Much of the crocodile brain is occupied with feeding itself, and it is logical that much of their behavior is geared to this end. Crocodiles are generally idle hunters that lie in wait for their pray. They are adept at stealth and camouflage. Once they lunge, they are truly impressive predators; they can leap, run, and are incredibly fast and strong. They save energy in this manner. Cooperative hunting among crocodiles has been recorded, although not specifically among American crocodiles. In Africa they line up to block rivers so that migrating fish will be trapped against a barrier of crocodiles. They have been observed sharing foods that are too big for one animal to tear apart alone without apparent hostility, and they have been seen taking turns to dismember and eat a carcass. (Ross, 1989) These same crocodile barricades can be fatal to human beings, and human-crocodile interactions are generally unpleasant on both sides. American crocodiles are less aggressive than other crocodilian species and are not frequently implicated in man-eating attacks. American alligators, Nile crocodiles, and Indo-Pacific species are all known to attack humans more frequently than this species.
V. A crocodile’s life begins in the egg, buried with a clutch on the banks of a river or lake. Crocodiles lay eggs that are less brittle than bird eggs and bury them in mounds of rubbish and vegetation or sand. American Crocodiles are particularly known for digging hole nests, especially in Florida, but the extent of this behavior is not well known. Clutch size is typically in the 30–60 range, although in some populations mean clutch size is in the low 20s. As with most hole nesting species, C. acutus nests during the annual dry season with eggs hatching around the beginning of the annual rainy period. (Ross, J. 2000) The extent of parental care is varied – many females guard the nest assiduously, fasting until they hear the grunts of the young, and then dig them out, even cracking the eggs to release the hatchlings. In laboratory studies, the eggs of American crocodiles were seen to communicate even before hatching, where tapping sounds within an egg was replied to by neighboring eggs. It is possible that this communication facilitates the synchronized hatching of the clutch.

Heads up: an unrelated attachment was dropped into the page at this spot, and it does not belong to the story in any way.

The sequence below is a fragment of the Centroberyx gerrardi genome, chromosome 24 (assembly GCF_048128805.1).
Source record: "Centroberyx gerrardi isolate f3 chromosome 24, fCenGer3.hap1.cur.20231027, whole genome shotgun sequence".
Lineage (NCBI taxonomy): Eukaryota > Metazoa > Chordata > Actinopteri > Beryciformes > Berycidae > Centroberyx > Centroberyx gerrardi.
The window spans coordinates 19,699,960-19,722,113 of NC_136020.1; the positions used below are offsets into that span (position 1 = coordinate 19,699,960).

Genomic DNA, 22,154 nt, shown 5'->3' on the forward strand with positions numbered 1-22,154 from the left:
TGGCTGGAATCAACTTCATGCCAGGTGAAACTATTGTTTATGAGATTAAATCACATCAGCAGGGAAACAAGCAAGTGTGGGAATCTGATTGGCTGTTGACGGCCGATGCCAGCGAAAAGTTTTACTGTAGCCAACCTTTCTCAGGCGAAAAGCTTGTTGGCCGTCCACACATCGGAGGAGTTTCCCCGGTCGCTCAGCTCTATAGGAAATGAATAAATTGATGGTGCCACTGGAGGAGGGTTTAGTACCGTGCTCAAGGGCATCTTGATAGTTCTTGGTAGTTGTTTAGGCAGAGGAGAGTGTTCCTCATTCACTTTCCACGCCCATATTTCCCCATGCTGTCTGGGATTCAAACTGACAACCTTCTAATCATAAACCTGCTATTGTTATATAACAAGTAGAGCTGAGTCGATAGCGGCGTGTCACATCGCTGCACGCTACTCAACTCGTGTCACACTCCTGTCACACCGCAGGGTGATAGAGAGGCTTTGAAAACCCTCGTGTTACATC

Between 90 and 100 days after being laid the eggs hatch, right at the beginning of the rainy season. The young crocodiles are around 25 centimeters in length. They are less vocal than other crocodilians, and within a few days they move away from the nesting area. Other crocodilians have a much higher level of parental involvement, with the mothers guarding the juveniles and keeping them together for up to several years in family groups. It is possible that this behavior in American crocodiles is an adaptation to the high degree hunting in the second quarter of the century (Alderton, 1998) and maternal care was more intensive in the past – groups are more easily hunted than individuals.
Even once the hatchlings are free of the nest, they remain highly threatened for their vulnerable period of youth. Fish, birds, small mammals (especially raccoons and small cat species) all eat the young crocodiles. (Ross, 1989) Beyond one meter in length, mortality of crocodiles decreases. They have few natural predators, especially if they can avoid being caught on land, although occasionally subadult animals can be killed by snakes or large predators such as leopards.
Females grow more slowly and reach maturity at a smaller size than males, who continue growing and usually exceed females in maximum size. Crocodilians can be long lived in the wild and there are records of particular individuals residing for decades (Ross, 1989) They will spend much of their time basking in the sun and hunting; feeding is lowest in the cool periods of winter but increases with temperature during the spring and summer months. Crocodiles do not chew their food; large teeth impale the animals and then the crocodile positions it for swallowing and depends on gravity to move food down the gullet with a toss of their head.
The greatest threat to adult crocodiles, besides human influence (the subject of another paragraph or probably another paper of its own) is other crocodiles, particularly for young males by larger males. However, cannibalism seems to be rarer than popularly believed. It is more frequently social than nutritional and often occurs in the breeding season. Females reach sexual maturity at lengths of 2.5 meters, regardless of age. When the mating season begins, an extended courtship period can last up to two months. (Britton, 2002)
When it becomes time for the female to nest, she must be extremely careful in selecting the site. Nest mortality is high; even during the dry season, flooding can kill an entire clutch, especially in hole nests which can fall below the water level during periods of heavy rains. (Zappalorti, 1976) Crocodiles cannot adjust the temperature and humidity of nests like birds can, and the nest cannot be rebuilt. There is only one large clutch a year, unlike birds which lay several small clutches and the eggs often flood or drop in temperature below the required for the embryos to survive. (Ross, 1989) Eggs require oxygen diffusion through the porous shell, so many can asphyxiate under imperfect conditions. Likewise, although many crocodiles guard the nest assiduously, predation is common among crocodile clutches. Small mammals, fungus, insects, and reptiles all dig out and consume the eggs. If the female can successfully protect her nest to the hatch, another cycle of crocodile life can begin.